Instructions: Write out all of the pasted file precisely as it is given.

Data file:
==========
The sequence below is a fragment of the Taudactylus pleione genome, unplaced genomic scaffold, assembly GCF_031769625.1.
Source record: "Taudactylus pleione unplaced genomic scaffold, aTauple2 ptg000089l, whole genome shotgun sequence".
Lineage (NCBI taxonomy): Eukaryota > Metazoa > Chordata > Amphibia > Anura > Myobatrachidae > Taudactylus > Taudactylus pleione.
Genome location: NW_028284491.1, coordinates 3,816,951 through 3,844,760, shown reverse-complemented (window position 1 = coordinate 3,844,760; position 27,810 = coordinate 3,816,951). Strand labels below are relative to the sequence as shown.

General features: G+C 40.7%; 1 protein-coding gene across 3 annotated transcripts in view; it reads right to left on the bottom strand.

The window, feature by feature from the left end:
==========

The sequence below is a fragment of the Taudactylus pleione genome, unplaced genomic scaffold, assembly GCF_031769625.1.
Source record: "Taudactylus pleione unplaced genomic scaffold, aTauple2 ptg000089l, whole genome shotgun sequence".
Lineage (NCBI taxonomy): Eukaryota > Metazoa > Chordata > Amphibia > Anura > Myobatrachidae > Taudactylus > Taudactylus pleione.
Genome location: NW_028284491.1, coordinates 3,816,951 through 3,844,760, shown reverse-complemented (window position 1 = coordinate 3,844,760; position 27,810 = coordinate 3,816,951). Strand labels below are relative to the sequence as shown.

General features: G+C 40.7%; 1 protein-coding gene across 3 annotated transcripts in view; it reads right to left on the bottom strand.

The window, feature by feature from the left end: